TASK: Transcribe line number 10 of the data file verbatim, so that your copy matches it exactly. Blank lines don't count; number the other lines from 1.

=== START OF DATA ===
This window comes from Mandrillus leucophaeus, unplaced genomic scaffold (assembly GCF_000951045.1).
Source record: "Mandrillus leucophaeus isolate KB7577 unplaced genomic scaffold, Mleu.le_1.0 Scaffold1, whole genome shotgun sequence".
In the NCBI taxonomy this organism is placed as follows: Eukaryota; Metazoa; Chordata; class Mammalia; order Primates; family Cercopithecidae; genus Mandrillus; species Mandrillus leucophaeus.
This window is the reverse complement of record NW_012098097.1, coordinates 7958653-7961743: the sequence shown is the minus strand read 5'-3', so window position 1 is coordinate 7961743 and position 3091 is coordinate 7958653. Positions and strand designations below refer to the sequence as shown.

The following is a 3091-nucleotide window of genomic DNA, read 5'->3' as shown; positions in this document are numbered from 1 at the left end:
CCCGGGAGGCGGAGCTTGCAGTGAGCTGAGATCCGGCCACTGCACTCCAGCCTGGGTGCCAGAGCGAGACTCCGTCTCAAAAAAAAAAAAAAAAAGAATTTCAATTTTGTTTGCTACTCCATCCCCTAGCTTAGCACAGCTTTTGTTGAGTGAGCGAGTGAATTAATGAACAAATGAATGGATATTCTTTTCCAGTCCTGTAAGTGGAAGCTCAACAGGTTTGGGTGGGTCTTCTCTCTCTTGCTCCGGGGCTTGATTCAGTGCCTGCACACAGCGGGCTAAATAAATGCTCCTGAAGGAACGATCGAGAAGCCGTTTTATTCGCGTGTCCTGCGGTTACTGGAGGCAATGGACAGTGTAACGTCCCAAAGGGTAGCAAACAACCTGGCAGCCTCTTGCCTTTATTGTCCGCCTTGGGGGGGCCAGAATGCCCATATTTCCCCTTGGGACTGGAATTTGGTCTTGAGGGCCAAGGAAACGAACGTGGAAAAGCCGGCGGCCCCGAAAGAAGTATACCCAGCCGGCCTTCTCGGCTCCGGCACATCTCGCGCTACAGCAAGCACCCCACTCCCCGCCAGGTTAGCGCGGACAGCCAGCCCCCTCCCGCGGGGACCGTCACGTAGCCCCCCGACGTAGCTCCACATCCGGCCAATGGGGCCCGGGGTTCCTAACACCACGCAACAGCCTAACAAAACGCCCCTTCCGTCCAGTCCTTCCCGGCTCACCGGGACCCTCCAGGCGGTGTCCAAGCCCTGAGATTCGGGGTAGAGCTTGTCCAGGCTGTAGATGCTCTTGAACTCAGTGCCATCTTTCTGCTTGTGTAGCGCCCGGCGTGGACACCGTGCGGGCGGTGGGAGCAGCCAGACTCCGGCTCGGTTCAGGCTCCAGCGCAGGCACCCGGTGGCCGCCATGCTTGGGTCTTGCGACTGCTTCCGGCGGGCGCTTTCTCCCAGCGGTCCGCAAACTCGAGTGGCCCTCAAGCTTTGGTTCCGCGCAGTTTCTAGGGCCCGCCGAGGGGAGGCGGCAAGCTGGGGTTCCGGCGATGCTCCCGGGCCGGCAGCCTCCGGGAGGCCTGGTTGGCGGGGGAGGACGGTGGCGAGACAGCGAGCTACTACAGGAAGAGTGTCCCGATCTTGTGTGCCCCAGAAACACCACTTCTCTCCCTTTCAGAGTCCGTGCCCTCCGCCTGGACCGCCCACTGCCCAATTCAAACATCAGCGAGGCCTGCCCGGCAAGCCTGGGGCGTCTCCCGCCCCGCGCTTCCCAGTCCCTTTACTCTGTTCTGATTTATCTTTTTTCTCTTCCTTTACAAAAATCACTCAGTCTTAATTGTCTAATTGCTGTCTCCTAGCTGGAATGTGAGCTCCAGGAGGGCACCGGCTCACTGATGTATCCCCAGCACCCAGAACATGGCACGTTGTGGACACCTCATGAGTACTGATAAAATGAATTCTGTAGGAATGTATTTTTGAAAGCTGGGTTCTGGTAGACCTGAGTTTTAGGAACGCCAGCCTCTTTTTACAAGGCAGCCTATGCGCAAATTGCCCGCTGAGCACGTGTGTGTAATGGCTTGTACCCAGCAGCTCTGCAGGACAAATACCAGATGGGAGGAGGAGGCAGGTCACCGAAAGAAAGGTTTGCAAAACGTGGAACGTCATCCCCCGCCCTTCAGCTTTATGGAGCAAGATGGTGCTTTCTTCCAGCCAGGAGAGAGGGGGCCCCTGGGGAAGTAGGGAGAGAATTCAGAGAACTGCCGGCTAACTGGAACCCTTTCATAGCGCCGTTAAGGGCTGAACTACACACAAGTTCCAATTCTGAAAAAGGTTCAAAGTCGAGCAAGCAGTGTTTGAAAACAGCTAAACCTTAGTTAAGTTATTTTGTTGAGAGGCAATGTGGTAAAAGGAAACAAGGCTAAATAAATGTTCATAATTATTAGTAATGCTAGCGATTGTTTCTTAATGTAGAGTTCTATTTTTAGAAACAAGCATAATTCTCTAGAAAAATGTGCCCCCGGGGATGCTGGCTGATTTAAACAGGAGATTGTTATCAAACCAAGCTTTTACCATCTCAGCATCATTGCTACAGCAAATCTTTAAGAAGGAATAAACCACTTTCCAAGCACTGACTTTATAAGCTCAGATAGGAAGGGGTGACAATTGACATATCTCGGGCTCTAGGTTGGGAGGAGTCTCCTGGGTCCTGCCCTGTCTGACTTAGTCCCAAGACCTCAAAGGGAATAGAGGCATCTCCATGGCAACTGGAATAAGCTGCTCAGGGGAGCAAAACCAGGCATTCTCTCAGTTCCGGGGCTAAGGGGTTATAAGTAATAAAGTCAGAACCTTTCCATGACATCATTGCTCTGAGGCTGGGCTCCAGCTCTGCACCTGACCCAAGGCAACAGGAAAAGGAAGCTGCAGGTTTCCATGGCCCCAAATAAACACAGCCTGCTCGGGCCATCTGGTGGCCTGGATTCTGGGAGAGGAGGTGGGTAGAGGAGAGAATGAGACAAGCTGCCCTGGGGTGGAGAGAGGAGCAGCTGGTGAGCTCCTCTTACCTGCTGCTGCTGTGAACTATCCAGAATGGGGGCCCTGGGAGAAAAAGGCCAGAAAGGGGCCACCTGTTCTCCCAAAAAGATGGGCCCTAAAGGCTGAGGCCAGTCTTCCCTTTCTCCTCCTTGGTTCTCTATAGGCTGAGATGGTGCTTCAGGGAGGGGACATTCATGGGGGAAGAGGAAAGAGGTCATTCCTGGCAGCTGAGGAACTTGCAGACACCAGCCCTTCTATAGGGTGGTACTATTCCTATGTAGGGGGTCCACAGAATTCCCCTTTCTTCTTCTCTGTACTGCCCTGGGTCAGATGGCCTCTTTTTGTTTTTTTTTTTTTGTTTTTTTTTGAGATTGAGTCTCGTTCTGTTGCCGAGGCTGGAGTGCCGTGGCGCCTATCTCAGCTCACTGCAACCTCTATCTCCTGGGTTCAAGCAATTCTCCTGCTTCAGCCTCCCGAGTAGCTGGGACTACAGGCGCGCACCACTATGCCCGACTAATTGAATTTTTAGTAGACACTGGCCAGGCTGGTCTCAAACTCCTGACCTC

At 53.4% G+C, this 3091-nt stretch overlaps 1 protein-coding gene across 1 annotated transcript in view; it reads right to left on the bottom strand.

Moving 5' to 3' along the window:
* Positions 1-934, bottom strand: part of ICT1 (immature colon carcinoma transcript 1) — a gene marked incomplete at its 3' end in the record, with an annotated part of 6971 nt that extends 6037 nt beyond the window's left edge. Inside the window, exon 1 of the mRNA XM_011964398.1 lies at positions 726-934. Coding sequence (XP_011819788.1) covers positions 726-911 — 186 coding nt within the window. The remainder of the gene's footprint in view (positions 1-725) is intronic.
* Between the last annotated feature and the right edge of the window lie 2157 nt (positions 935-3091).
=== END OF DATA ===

* Between the last annotated feature and the right edge of the window lie 2157 nt (positions 935-3091).